New Jersey Jewish News
The preschooler, her younger sister, and their parents lived comfortably in a quiet town in the Netherlands. The year was 1940, and Maud Dahme was living a real-life fairy tale.
Then everything changed.
One day in May, we woke up to find planes in the air, tanks in the streets, soldiers marching all around, Dahme said, remembering the day Hitler invaded the Netherlands.
Even though Dahme, who lives in Annandale and is a member and one-time president of the State Board of Education, had yet to celebrate her seventh birthday, she was about to be introduced to the unspeakable horrors of the Holocaust.
Unlike the majority of the Jewish population in the Netherlands, Dahme and her sister managed to survive, thanks to the courage of righteous Christians men and women who had been complete strangers.
Dahmes miraculous story of survival is told in the form of an hour-long documentary titled The Hidden Child, which New Jersey Network will broadcast this month and which was previewed at an April 4 reception on the Princeton campus of Educational Testing Service (see sidebar below).
The film is an outgrowth of Dahmes July 2004 trip to the Netherlands, during which she was accompanied by 20 New Jersey Holocaust educators. Most of her traveling companions were on hand for the preview.
Maud is an inspiration to all of us, said Steve Charton of Mount Laurel, principal of Marlboro Middle School. After having participated on that trip, I can honestly say that with the exception of my wife and parents, shes influenced my life more than any person I can think of. To devote her life to Holocaust education after what shes been through she is truly a remarkable woman.
According to Lisa Bair Miller, thats exactly what the NJN production team was trying to capture in The Hidden Child.
The things Maud saw, the places shes been, the experiences shes had, theres just so much to be learned from such a powerful story, said Bair Miller, who served as producer and editor of the documentary. All of us who were part of this project were so moved by the material. We hope we did it justice.
Dahmes story can be traced to the onset of World War II, a time when the Netherlands was considered a neutral country. The Nazis, however, paid no attention to the neutral tag. The German army easily overpowered the Dutch military, and a new government was formed put in place by the Nazis.
At first, it wasnt so bad, but slowly and steadily, restrictions were enacted against Jews, said Dahme. Jews had to register. Their licenses drivers licenses, fishing licenses were taken away. They were forbidden from using public transportation. They couldnt shop in stores or even sit on park benches that werent designated as for Jews. We had to wear a yellow star of David on our clothing. Eventually, Jewish children were prohibited from attending schools public schools. By then, the other kids in the neighborhood had stopped playing with us.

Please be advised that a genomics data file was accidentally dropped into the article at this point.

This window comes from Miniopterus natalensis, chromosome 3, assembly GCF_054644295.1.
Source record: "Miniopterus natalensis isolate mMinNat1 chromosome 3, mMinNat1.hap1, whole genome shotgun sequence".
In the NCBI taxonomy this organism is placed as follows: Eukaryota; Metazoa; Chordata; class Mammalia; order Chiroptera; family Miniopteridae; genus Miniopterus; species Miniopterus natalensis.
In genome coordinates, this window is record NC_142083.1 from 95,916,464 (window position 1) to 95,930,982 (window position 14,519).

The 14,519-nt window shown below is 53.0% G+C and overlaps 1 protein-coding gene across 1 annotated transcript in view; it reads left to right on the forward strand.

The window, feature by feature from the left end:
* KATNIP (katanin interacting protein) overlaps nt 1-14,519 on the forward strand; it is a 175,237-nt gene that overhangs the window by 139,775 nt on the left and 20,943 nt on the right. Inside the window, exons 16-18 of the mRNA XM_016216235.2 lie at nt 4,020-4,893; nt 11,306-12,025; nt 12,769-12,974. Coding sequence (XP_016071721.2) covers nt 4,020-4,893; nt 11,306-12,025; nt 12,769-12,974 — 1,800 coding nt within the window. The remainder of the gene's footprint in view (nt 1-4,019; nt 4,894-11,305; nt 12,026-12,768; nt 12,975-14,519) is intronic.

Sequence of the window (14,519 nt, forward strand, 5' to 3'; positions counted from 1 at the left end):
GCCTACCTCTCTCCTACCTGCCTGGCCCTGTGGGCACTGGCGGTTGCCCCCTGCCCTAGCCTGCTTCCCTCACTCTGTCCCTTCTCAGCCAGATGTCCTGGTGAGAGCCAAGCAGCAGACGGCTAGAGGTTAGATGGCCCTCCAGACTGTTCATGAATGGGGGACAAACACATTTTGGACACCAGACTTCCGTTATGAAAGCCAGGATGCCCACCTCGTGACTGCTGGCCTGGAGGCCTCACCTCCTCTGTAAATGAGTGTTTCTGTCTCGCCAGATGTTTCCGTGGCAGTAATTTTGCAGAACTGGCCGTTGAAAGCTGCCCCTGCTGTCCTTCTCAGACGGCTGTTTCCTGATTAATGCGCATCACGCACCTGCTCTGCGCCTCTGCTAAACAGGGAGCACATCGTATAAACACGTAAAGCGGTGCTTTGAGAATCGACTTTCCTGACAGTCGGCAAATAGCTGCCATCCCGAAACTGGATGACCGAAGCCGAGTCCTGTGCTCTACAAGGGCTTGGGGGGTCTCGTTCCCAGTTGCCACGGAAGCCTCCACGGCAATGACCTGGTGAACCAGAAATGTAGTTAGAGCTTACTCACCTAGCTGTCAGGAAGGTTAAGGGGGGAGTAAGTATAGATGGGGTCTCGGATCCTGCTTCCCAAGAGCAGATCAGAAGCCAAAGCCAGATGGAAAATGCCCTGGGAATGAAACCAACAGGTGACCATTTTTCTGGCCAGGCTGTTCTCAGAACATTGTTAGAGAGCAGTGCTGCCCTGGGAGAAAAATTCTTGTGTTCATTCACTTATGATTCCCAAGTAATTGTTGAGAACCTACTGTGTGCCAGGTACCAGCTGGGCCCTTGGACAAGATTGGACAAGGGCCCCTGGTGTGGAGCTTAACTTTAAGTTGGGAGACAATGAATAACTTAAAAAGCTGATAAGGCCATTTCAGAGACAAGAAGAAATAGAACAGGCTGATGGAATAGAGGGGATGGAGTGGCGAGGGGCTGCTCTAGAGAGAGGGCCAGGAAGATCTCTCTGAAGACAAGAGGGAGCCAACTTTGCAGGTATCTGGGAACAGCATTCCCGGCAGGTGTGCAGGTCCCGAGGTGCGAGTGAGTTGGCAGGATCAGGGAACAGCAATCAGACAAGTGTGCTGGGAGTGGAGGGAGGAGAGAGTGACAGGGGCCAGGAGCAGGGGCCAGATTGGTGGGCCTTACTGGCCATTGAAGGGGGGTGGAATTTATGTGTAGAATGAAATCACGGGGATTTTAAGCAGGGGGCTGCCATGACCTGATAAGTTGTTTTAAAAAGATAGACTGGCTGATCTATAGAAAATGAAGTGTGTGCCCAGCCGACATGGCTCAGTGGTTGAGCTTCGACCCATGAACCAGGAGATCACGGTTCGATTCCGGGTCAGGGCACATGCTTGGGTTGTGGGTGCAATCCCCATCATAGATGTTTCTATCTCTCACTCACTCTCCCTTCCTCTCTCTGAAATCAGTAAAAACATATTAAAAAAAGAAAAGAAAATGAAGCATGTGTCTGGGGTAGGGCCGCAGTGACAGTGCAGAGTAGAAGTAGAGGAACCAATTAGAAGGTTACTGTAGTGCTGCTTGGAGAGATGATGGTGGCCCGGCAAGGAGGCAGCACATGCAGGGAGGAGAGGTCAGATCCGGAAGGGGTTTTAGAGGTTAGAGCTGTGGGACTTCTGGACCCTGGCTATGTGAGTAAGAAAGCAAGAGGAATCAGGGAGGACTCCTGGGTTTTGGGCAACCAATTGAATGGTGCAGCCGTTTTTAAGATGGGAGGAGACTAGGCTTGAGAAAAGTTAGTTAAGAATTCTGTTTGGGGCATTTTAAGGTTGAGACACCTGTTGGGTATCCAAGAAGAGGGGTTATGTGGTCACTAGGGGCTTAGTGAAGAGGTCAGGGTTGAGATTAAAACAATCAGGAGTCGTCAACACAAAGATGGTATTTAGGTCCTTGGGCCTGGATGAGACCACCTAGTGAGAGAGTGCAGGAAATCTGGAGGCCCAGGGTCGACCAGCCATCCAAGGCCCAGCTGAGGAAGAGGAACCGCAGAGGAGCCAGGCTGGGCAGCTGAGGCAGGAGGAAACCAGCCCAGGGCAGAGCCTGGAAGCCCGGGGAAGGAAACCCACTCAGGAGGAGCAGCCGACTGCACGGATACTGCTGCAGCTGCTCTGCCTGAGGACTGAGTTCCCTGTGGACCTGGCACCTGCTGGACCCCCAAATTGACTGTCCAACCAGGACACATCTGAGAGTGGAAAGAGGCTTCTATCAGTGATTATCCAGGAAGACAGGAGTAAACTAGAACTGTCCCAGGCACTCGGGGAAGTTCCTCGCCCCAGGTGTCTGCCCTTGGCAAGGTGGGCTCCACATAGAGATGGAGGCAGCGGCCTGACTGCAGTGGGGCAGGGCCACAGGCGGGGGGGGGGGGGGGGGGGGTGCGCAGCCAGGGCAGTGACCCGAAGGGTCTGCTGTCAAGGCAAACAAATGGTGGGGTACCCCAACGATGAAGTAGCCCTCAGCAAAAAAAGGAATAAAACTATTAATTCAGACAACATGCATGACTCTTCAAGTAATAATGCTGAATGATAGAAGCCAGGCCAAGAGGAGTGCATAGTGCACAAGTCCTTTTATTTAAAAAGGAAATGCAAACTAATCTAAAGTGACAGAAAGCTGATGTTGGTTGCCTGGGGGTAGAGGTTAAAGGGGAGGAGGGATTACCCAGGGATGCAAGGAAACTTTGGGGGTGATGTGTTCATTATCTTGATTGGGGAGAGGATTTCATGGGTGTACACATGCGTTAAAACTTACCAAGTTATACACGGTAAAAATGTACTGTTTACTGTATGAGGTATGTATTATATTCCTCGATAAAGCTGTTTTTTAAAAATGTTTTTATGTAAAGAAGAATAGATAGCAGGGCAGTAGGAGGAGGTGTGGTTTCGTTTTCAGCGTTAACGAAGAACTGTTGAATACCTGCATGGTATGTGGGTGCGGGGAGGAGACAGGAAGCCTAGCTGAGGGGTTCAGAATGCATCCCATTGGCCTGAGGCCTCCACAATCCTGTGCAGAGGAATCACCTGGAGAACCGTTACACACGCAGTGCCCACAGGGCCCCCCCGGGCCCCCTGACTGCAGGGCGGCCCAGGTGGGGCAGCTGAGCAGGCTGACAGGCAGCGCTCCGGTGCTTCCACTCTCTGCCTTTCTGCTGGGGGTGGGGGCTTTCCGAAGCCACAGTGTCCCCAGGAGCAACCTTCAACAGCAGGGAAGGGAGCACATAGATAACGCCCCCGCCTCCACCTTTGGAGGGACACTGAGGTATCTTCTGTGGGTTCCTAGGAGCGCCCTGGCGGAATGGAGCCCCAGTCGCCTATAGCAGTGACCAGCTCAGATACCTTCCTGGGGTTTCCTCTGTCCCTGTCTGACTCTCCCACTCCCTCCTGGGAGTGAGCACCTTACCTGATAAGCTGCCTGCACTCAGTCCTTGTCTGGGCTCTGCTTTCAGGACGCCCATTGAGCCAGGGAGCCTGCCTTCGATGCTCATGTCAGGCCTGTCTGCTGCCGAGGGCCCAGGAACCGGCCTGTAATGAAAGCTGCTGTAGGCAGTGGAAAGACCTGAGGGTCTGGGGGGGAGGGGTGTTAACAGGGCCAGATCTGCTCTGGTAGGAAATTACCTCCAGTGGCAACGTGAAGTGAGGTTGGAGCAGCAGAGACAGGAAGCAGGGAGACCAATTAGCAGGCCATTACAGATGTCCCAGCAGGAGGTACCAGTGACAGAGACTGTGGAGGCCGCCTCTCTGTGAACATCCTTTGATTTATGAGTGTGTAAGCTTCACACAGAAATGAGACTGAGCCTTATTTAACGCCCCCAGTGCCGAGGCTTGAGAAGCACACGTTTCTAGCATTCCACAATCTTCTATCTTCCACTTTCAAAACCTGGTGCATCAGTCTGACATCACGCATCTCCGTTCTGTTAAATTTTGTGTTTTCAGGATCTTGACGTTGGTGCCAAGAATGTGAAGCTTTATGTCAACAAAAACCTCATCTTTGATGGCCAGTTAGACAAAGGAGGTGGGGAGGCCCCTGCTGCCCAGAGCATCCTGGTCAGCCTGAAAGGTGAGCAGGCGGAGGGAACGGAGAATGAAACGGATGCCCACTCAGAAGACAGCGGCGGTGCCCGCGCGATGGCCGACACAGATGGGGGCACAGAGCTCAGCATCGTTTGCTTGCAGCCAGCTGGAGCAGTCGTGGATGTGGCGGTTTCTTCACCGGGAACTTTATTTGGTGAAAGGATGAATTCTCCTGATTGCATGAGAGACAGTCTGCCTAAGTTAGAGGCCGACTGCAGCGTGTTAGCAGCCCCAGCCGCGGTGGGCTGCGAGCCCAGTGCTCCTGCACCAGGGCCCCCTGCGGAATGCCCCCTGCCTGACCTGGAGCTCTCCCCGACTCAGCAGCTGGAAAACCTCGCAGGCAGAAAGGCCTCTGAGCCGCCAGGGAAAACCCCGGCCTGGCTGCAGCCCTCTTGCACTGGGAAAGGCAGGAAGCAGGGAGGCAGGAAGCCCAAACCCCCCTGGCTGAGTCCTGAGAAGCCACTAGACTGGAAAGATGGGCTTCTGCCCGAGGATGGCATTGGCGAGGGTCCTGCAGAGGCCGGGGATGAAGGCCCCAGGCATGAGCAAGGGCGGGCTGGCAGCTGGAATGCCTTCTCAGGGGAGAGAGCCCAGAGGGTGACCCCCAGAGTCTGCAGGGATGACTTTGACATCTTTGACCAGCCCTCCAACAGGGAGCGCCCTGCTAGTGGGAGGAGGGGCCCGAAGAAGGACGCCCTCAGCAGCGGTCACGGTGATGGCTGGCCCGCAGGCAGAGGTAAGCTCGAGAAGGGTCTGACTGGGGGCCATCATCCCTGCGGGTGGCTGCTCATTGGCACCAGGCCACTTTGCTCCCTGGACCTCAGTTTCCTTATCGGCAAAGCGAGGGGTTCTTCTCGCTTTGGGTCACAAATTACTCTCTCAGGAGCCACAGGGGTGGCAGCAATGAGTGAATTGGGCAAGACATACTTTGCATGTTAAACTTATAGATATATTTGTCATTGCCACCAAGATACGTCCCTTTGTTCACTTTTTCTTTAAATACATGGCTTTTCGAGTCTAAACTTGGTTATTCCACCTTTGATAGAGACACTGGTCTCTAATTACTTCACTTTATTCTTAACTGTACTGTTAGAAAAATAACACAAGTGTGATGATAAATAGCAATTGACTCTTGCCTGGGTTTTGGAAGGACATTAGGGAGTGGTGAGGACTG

In one of the most moving moments of the documentary, she looks into the camera, shakes her head and says, What a horrible feeling for a child.
The worst was yet to come.
In the summer of 1942, the Jewish population received word that it would be moved out of the Netherlands, which was rapidly dissolving into a war zone. Dahmes parents determined that the best chance their children, then ages four and six, had to survive was to send them to live with sympathetic Christians. Thus, they made the excruciating decision to divide the family.
Dahme and her sister spent the next three years living under false identities with Christian families. The children were told bluntly that if it was discovered that they were Jewish, they would be murdered.
The Dutch got money for uncovering hidden Jews, so there was literally a price on our heads, Dahme related. It was a difficult time for everyone. The whole country was starving. People were freezing to death in the winter.
At one point, she recalled, after a portion of the Netherlands had been liberated, the Germans left her village, prompting a celebration. But the festivities ended in tragedy; the Germans returned and killed many of the celebrants.
Shortly thereafter, the village was finally liberated by Canadian soldiers.
People went crazy, Dahme said. After three years of living under Nazi rule, then to suddenly be free .
Nine-year-old Dahme and her sister were reunited with their parents, who had survived by spending three years in the attic of Christian friends. The youngsters did not even remember their mother and father.
We had to readjust to our parents, she explained, adding that none of her other relatives survived the war.
When Dahme was 14, the family moved to the United States. As an adult, Dahme has dedicated herself to education and public service, often serving as a volunteer speaker, relating her memories of the Holocaust.
For a long time, I couldnt talk about my experiences, she said, but sharing my story has helped me to become the person I am today.
Remarkably, that person is free of anger and animosity.
Ive seen horrible atrocities, things I cant even talk about, she stated. But Ive also seen people, Christians, who risked their lives to save us.
Id be a miserable person if I still hated, if I hadnt forgiven. It was important to go beyond that. I had to make a new life.
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